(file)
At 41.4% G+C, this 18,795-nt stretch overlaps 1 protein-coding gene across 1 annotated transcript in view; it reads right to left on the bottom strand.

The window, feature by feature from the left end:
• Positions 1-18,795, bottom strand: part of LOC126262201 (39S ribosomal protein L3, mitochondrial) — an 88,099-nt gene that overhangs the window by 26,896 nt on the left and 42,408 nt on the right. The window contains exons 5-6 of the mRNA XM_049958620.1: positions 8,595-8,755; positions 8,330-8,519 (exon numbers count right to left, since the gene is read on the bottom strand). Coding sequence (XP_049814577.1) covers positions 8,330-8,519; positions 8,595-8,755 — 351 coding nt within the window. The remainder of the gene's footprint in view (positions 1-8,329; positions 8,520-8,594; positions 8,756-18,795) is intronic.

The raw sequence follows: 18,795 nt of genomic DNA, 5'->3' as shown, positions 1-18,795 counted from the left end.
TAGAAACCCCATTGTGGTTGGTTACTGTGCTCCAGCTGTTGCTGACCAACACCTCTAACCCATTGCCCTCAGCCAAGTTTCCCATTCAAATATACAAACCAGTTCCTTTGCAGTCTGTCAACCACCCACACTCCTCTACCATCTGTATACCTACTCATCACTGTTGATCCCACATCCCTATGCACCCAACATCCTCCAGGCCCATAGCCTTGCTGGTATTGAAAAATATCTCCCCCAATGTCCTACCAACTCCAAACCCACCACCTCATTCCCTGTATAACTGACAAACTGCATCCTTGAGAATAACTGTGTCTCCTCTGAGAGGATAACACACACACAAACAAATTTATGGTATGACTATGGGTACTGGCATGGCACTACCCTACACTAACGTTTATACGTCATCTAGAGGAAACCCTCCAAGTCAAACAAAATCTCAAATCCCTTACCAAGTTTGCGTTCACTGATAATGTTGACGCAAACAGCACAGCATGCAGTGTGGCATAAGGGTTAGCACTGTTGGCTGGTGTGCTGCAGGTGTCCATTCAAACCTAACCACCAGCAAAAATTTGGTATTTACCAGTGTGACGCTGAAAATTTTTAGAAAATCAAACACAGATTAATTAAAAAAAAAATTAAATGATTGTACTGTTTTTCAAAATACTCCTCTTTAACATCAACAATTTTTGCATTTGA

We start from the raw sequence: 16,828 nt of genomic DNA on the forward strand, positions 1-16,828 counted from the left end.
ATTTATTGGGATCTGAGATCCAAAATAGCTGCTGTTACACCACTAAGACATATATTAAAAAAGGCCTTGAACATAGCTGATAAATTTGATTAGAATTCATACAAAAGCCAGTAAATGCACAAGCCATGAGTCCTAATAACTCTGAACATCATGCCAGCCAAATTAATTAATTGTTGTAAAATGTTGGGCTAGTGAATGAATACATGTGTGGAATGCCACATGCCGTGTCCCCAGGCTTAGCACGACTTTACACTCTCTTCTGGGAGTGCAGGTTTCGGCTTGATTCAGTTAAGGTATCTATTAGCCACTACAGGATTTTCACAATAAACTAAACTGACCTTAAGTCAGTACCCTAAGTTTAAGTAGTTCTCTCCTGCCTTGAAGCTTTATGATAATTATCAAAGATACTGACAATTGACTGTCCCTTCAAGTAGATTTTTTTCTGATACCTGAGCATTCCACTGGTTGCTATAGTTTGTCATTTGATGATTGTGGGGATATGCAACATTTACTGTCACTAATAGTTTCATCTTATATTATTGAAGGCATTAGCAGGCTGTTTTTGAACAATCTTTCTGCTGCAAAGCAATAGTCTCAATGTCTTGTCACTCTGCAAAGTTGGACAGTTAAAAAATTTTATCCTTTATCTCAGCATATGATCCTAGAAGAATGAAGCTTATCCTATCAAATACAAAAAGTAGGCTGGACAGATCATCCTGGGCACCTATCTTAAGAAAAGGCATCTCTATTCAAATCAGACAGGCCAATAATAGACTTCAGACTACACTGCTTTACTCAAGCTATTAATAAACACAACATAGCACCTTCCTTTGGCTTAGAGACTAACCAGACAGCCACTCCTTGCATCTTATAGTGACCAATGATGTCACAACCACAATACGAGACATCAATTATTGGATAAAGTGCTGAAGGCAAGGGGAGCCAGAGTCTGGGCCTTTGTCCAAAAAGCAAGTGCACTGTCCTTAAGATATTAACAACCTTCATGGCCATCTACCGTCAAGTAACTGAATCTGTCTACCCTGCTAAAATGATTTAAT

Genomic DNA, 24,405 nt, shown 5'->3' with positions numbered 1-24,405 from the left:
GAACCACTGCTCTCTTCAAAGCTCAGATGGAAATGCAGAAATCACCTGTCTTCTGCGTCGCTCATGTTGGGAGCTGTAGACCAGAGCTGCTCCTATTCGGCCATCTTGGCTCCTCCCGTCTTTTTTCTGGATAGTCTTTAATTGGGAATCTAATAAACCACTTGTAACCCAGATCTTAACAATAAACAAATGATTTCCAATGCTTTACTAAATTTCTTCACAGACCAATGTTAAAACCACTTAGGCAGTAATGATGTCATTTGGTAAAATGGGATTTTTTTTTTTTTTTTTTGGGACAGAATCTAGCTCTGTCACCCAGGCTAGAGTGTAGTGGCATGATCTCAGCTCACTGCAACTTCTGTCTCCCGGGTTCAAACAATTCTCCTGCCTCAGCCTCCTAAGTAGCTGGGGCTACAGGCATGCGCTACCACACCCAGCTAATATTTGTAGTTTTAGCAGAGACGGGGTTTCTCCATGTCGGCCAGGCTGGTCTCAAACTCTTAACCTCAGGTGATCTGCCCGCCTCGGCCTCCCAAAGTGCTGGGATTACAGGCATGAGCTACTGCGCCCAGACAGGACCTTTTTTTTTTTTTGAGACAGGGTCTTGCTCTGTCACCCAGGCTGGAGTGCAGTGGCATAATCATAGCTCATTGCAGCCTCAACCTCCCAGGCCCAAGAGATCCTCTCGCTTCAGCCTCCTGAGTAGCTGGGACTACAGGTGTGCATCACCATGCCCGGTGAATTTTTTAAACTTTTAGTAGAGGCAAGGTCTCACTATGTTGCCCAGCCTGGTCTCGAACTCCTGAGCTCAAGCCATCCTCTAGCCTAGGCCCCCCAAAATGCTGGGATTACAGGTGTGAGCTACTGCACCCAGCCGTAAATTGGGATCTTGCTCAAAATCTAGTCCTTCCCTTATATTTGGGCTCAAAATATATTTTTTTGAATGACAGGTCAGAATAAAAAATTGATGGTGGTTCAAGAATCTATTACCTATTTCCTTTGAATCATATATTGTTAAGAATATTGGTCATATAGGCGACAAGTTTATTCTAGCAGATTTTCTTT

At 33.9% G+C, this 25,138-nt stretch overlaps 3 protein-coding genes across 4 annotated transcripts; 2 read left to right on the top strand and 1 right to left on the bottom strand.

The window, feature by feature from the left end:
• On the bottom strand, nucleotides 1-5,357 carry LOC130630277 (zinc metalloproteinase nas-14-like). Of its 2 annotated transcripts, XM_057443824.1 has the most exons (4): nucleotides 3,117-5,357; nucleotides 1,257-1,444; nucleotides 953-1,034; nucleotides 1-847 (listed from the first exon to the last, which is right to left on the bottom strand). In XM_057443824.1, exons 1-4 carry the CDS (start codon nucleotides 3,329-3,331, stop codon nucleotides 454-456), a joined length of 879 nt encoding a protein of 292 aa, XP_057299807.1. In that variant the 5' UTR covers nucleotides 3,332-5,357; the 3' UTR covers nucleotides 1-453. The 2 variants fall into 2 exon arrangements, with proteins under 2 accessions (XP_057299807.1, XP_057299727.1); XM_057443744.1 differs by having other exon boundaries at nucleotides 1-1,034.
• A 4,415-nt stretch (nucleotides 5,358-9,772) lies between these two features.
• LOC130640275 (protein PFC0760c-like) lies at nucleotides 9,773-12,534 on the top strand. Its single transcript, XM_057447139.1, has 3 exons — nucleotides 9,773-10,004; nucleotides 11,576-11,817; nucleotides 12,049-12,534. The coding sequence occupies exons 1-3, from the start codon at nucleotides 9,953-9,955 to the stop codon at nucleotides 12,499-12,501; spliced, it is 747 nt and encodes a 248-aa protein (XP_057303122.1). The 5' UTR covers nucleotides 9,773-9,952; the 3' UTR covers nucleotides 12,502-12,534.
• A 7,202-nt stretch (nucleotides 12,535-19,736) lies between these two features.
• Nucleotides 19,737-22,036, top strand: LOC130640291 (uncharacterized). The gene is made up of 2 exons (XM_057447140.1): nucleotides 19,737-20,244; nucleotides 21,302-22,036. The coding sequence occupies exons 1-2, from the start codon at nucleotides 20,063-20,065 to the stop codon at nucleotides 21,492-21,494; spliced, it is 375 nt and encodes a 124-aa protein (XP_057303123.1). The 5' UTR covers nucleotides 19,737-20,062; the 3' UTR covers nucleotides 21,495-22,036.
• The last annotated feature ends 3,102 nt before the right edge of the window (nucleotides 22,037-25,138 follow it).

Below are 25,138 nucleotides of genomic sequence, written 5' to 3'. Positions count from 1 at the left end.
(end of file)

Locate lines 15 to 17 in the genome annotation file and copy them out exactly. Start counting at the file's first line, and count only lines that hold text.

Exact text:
• A 7,202-nt stretch (nucleotides 12,535-19,736) lies between these two features.
• Nucleotides 19,737-22,036, top strand: LOC130640291 (uncharacterized). The gene is made up of 2 exons (XM_057447140.1): nucleotides 19,737-20,244; nucleotides 21,302-22,036. The coding sequence occupies exons 1-2, from the start codon at nucleotides 20,063-20,065 to the stop codon at nucleotides 21,492-21,494; spliced, it is 375 nt and encodes a 124-aa protein (XP_057303123.1). The 5' UTR covers nucleotides 19,737-20,062; the 3' UTR covers nucleotides 21,495-22,036.
• The last annotated feature ends 3,102 nt before the right edge of the window (nucleotides 22,037-25,138 follow it).